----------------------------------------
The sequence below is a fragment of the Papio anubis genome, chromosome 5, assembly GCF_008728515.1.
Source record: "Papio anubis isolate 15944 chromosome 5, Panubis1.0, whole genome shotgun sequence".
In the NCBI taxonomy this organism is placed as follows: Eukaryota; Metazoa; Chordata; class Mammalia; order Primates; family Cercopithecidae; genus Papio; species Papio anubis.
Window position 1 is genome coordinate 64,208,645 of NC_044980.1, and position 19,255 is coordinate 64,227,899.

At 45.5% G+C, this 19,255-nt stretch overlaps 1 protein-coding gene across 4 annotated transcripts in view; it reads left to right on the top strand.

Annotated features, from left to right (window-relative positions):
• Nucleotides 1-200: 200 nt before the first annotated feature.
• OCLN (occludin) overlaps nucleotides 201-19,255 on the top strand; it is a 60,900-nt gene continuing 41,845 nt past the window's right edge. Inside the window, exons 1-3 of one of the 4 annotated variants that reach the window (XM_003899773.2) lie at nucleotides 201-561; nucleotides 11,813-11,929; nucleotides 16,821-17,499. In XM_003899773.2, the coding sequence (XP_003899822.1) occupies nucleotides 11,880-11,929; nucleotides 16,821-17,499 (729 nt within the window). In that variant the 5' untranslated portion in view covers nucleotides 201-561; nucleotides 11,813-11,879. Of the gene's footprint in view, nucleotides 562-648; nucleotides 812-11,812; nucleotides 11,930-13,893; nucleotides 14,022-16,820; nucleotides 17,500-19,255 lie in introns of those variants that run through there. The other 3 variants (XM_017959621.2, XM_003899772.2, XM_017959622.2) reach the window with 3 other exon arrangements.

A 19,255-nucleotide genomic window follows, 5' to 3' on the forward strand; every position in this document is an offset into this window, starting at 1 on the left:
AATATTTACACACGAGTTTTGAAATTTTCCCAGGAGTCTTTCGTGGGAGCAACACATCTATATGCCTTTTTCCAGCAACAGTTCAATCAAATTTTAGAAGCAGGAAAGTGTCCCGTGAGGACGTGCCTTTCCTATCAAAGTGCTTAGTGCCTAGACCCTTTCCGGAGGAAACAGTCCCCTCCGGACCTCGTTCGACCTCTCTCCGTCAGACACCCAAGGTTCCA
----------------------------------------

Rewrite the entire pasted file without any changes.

The sequence below is a fragment of the Papio anubis genome, chromosome 5, assembly GCF_008728515.1.
Source record: "Papio anubis isolate 15944 chromosome 5, Panubis1.0, whole genome shotgun sequence".
In the NCBI taxonomy this organism is placed as follows: Eukaryota; Metazoa; Chordata; class Mammalia; order Primates; family Cercopithecidae; genus Papio; species Papio anubis.
Window position 1 is genome coordinate 64,208,645 of NC_044980.1, and position 19,255 is coordinate 64,227,899.

At 45.5% G+C, this 19,255-nt stretch overlaps 1 protein-coding gene across 4 annotated transcripts in view; it reads left to right on the top strand.

Annotated features, from left to right (window-relative positions):
• Nucleotides 1-200: 200 nt before the first annotated feature.
• OCLN (occludin) overlaps nucleotides 201-19,255 on the top strand; it is a 60,900-nt gene continuing 41,845 nt past the window's right edge. Inside the window, exons 1-3 of one of the 4 annotated variants that reach the window (XM_003899773.2) lie at nucleotides 201-561; nucleotides 11,813-11,929; nucleotides 16,821-17,499. In XM_003899773.2, the coding sequence (XP_003899822.1) occupies nucleotides 11,880-11,929; nucleotides 16,821-17,499 (729 nt within the window). In that variant the 5' untranslated portion in view covers nucleotides 201-561; nucleotides 11,813-11,879. Of the gene's footprint in view, nucleotides 562-648; nucleotides 812-11,812; nucleotides 11,930-13,893; nucleotides 14,022-16,820; nucleotides 17,500-19,255 lie in introns of those variants that run through there. The other 3 variants (XM_017959621.2, XM_003899772.2, XM_017959622.2) reach the window with 3 other exon arrangements.

A 19,255-nucleotide genomic window follows, 5' to 3' on the forward strand; every position in this document is an offset into this window, starting at 1 on the left:
AATATTTACACACGAGTTTTGAAATTTTCCCAGGAGTCTTTCGTGGGAGCAACACATCTATATGCCTTTTTCCAGCAACAGTTCAATCAAATTTTAGAAGCAGGAAAGTGTCCCGTGAGGACGTGCCTTTCCTATCAAAGTGCTTAGTGCCTAGACCCTTTCCGGAGGAAACAGTCCCCTCCGGACCTCGTTCGACCTCTCTCCGTCAGACACCCAAGGTTCCA